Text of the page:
At school, he did athletics and learnt to add pace to his sidestep until the time came when he could unveil the move for Llanelli. "Roy Noble, the comedian, used to say they had to send for Interpol to find us," Jones laughs. "It was all in the angle and the timing. You either had it or you didn't by the age of 10 or 11. You couldn't teach it at 16 or 17."

McGeechan believes the skill was handed down unconsciously on the streets and the scrubland. "That's where it comes from, games of tag where you had to be elusive to survive because there was no space," McGeechan recalls. "I was out on the streets every day from the age of seven playing rugby and football." And a streak of the slippery schoolboy pervaded McGeechan's running, notably when he scored a hat-trick of tries in a provincial game on the 1977 Lions Tour, each one featuring a classical sidestep. "Good steppers have very quick feet and the movement is executed very late, with the defender no more than a metre away. With a genuine sidestep, you're going at a 90-degree angle, so the movement is very dramatic."

A manual of rugby coaching, sanctioned by the Rugby Football Union and with a foreword by Don Rutherford, the former technical director, makes no mention of the sidestep at all. But in a little book called Rugby Skills by Will Carling published in 1994, two pages are devoted to the art. "The aim is to wrong-foot the opposition by leaning and moving one way before exploding off in the opposite direction." The move is illustrated by four sequential pictures with four steps to a decent sidestep. But a sidestep cannot be effectively learnt from a book.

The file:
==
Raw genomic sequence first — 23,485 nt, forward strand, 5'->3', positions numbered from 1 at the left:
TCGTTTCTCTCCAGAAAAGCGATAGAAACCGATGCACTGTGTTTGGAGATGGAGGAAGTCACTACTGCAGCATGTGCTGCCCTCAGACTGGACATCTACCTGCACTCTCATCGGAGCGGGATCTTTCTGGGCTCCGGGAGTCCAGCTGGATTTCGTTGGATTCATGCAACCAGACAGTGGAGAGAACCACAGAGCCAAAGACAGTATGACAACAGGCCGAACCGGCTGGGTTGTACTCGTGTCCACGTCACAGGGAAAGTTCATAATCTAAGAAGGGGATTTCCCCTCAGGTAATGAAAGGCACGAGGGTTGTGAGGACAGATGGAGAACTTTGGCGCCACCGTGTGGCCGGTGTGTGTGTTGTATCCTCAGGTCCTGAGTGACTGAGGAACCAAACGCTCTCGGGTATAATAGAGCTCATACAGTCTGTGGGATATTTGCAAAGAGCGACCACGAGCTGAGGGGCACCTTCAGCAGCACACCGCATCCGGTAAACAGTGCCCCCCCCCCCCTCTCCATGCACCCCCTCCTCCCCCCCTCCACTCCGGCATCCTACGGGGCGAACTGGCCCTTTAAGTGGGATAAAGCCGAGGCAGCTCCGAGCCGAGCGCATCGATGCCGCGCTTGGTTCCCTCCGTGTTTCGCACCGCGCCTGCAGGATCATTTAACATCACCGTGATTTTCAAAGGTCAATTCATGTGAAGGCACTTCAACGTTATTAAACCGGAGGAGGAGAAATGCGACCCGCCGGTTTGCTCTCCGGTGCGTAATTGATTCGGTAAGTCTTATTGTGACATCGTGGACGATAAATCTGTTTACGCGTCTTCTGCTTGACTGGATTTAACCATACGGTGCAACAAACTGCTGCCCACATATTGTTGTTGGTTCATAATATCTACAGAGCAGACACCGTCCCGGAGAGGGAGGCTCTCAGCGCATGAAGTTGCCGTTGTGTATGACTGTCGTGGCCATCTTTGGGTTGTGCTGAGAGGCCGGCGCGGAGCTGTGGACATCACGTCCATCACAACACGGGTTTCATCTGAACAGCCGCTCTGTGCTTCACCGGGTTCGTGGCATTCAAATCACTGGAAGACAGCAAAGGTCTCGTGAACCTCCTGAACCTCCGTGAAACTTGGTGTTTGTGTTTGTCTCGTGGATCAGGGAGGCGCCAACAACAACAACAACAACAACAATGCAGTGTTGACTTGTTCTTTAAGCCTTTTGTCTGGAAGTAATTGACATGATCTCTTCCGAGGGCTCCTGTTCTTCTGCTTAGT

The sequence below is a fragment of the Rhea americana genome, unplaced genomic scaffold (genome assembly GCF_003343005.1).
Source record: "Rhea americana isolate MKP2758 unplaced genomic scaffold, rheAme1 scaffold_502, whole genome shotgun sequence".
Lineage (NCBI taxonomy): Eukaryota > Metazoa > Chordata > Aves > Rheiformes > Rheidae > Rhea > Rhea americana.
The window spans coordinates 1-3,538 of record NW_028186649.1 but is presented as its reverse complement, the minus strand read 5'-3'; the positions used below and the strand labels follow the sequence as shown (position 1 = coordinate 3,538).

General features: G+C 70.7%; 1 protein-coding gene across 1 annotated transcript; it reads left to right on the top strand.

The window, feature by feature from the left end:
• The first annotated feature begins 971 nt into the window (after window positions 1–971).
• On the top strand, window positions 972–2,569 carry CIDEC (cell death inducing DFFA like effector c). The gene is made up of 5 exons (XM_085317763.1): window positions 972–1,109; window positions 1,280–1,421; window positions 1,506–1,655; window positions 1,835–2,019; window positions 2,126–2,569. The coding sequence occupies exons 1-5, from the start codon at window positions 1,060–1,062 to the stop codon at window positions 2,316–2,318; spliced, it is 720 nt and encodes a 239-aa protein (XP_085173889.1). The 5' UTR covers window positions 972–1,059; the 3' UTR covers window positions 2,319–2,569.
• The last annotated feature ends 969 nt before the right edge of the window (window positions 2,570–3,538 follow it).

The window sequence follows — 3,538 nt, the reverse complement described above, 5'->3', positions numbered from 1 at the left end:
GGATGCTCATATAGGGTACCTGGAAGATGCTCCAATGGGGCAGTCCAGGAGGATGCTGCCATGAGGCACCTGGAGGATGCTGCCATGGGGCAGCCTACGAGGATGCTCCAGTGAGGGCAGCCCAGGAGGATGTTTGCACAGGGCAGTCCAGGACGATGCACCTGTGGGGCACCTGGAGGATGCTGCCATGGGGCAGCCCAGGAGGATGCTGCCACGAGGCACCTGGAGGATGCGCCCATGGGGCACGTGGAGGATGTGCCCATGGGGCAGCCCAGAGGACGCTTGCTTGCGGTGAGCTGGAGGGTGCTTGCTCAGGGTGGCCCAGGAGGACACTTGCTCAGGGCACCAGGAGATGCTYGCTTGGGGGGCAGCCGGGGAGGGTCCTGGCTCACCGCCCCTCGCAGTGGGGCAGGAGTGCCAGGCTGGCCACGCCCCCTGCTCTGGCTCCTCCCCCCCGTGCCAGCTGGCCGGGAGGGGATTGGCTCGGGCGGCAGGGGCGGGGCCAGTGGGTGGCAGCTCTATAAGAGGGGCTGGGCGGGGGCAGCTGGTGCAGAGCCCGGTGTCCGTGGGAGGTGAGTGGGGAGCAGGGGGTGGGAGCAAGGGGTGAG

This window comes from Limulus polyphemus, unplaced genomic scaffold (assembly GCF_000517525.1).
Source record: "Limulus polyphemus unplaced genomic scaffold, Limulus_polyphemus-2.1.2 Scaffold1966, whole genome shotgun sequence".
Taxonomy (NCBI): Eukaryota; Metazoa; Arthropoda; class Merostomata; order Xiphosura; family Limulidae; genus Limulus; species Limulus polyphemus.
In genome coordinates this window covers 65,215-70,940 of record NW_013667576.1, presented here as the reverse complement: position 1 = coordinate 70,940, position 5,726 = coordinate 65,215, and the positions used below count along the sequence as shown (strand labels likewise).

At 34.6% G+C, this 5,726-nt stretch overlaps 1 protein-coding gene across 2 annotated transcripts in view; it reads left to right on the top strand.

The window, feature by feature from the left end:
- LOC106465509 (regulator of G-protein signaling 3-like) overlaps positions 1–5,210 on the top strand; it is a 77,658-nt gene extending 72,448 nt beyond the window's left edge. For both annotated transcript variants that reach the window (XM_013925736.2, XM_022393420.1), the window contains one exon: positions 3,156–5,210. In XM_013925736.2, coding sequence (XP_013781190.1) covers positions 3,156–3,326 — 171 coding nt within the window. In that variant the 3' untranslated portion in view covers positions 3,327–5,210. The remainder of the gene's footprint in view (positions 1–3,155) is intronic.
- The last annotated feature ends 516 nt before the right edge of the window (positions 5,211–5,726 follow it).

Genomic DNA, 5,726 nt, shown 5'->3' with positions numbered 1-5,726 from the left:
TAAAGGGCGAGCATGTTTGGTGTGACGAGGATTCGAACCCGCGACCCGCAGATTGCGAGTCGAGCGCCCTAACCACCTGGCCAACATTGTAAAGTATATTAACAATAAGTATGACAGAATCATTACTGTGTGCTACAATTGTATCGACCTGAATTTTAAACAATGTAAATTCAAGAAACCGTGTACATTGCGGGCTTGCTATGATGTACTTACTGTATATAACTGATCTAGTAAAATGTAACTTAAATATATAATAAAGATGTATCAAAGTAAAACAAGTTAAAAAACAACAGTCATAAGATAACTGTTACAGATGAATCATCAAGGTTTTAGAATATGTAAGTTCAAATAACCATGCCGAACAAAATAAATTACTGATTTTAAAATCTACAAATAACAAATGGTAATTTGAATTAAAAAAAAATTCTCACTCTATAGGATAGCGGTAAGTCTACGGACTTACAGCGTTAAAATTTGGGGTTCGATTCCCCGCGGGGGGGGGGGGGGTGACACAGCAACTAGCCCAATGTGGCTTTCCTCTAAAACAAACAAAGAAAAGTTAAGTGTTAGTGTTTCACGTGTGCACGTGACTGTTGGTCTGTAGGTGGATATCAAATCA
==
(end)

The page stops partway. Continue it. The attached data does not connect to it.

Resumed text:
At Reigate Grammar School where he has produced consistently entertaining and successful sides for the best part of 25 years, Alan Reid tries to teach his whole squad how to sidestep. His most instinctive stepper this season, he says, is a barrel-chested prop for the Under-15s. "I don't demonstrate how it should be done too much these days," he says. "But we do gymnastics and develop running skills, swerving, dropping the shoulder and then try to develop those in competition against tacklers or in confined spaces.

"It's a personal thing. I enjoyed the sidestep when I played, that's why I coach it. But there is more emphasis on getting across the gain line and angles of running now, even at schoolboy level and the problem is that the best sidesteppers are usually the smaller kids, who get found out when they move up to a higher, more physical, level."

It is encouraging to find such skills being nurtured so tenderly because for all its thundering physicality, there has been too much of what Ken Jones terms "head down, arse up, goat rugby" in this 1999 World Cup. Too many coaches seem suspicious of the sort of individuality which flaunts the percentages, and the sidestep, by its nature, is a dangerous and delicate mode of attack.

It was also a symbol of the style, freedom and downright mischief which once characterised the Welsh game. The sidestep, like the nutmeg in football, makes a fool of the opponent. On the evidence of the last five weeks, the art is in danger of becoming extinct, a frivolity confined to replays of the video of 1973 and to the memories of old masters like Phil and Gerald.